by Fletcher Lowe
In John’s Gospel (21:1-14) there is a rather mundane, but, when we dig a little deeper, a quite profound Christian truth. After Jesus’ death and resurrection, some of the disciples are at the Sea of Galilee, and one of them, Peter, says, “I’m goin’ fishing.” As I said, it’s not very erudite, but it is profound: “I’m goin’ fishing.” He didn’t mean it in the same way that folks around a lake might suggest. They’re going fishing as a sport, as recreation, as a leisure activity. But for Peter, as you remember, it was his job, his work, his business; he was a fisherman by trade. So off he goes — to work. After a frustrating night of catching nothing, Jesus joins him and things change.
This is one of the times that Jesus appeared to his disciples after the resurrection. Remember two others? One was with those two discouraged disciples traveling on the road from Jerusalem to Emmaus. Jesus meets them along the way, and things change. The third was in a room where several of the disciples had been meeting, anxious and fearful about their future. Again, Jesus comes into their midst with the words, “Peace be with you.” And things changed.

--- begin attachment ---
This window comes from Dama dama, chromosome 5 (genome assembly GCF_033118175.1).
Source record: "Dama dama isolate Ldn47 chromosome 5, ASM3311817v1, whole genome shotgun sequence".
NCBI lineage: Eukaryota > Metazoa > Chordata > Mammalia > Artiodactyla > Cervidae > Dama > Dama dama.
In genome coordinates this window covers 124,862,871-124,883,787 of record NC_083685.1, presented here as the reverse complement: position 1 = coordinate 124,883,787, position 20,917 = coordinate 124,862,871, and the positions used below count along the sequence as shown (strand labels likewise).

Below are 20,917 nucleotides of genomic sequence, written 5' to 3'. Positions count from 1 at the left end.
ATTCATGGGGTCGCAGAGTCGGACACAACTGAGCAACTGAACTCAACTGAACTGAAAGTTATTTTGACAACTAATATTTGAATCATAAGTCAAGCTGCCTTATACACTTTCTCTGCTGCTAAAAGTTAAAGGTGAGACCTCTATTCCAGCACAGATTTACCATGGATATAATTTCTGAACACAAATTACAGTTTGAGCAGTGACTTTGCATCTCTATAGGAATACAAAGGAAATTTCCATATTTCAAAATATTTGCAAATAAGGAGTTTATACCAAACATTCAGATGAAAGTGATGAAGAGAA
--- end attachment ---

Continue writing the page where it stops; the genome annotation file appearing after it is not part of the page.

It’s just like Jesus to be with people on their job, while they’re traveling, or when they’re meeting — in short, in the midst of the activities of their daily lives. That may seem all too obvious to you, but we don’t always make that connection between Christ and our daily lives. More often than not, there’s a gap, a gulf. So, for you, reader, what is the connection between Sunday and Monday, between your faith and your daily life?
We have those post resurrection appearances: Peter at work, two disciples traveling, several disciples meeting; examples for us of where Christ meets us in whatever occupies our daily life and work. And that is where each of us is called — to discover in our daily lives our particular calling and ministry. For that is where Sunday connects with Monday and where liturgy comes to life.